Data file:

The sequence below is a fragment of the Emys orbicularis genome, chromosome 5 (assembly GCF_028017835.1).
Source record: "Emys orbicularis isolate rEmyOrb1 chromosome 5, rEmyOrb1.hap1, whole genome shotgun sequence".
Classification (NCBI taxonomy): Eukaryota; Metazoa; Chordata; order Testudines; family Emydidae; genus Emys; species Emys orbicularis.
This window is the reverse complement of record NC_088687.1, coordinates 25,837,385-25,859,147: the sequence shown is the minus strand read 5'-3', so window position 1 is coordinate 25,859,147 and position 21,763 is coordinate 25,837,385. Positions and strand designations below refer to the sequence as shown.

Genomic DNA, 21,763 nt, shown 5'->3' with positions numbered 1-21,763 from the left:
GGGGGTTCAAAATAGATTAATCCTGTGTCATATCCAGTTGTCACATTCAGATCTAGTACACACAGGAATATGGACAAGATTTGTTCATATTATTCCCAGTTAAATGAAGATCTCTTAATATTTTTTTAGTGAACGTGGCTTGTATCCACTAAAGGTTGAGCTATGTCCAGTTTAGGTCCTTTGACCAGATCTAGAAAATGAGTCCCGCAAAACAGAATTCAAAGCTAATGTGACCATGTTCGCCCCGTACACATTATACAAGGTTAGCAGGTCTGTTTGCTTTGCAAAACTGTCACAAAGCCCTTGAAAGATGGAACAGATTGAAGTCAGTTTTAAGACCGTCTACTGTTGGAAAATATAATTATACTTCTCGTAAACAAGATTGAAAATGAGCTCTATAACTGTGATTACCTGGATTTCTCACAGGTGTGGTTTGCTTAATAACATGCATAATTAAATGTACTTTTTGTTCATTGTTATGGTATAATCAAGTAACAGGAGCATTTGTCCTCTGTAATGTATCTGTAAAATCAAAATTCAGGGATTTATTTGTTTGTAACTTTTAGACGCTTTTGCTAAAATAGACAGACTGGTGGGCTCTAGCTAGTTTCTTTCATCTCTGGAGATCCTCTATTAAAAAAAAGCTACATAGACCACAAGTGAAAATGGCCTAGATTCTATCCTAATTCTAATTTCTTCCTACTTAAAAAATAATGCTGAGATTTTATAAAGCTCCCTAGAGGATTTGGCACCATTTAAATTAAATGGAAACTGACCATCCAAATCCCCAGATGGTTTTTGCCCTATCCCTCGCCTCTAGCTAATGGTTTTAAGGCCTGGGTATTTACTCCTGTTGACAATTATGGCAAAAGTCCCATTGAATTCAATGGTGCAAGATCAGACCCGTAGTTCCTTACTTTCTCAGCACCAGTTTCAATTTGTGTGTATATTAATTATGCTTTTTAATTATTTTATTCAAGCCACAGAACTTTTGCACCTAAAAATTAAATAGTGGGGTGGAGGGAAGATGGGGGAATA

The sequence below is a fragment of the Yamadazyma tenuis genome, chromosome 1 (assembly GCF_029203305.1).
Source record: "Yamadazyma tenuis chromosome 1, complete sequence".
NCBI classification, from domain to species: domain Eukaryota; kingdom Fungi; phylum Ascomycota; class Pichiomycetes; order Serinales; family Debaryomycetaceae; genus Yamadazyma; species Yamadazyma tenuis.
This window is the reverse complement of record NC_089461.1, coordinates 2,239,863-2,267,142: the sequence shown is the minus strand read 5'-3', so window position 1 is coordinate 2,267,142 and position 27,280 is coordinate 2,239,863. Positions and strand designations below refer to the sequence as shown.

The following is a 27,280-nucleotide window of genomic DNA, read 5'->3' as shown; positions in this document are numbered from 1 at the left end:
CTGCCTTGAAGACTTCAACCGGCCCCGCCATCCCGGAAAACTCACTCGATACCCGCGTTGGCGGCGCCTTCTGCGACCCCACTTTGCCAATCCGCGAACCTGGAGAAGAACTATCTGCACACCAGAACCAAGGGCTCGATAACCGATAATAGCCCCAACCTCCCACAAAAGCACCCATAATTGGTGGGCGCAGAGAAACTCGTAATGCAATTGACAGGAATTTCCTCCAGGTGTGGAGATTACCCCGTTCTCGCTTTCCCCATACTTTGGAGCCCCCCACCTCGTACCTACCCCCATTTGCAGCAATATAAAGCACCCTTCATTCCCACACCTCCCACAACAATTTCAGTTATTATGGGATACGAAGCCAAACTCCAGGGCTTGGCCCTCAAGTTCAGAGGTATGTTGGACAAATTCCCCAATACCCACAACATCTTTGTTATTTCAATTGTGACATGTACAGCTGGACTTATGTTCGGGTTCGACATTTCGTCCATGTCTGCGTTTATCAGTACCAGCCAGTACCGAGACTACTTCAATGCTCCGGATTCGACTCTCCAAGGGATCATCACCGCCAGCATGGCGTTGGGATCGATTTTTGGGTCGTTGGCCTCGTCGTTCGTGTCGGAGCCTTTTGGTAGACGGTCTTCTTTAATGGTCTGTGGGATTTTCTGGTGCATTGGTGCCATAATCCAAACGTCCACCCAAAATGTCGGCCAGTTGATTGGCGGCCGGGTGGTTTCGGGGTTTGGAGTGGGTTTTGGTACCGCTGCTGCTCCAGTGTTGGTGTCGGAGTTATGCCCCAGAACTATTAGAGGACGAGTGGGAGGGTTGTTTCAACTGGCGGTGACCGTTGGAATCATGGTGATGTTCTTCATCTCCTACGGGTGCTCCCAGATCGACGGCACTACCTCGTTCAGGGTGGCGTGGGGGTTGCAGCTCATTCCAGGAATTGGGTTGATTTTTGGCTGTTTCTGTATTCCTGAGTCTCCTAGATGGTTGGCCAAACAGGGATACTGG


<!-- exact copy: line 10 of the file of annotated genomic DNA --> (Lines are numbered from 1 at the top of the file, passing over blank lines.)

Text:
This window is the reverse complement of record NC_089461.1, coordinates 2,239,863-2,267,142: the sequence shown is the minus strand read 5'-3', so window position 1 is coordinate 2,267,142 and position 27,280 is coordinate 2,239,863. Positions and strand designations below refer to the sequence as shown.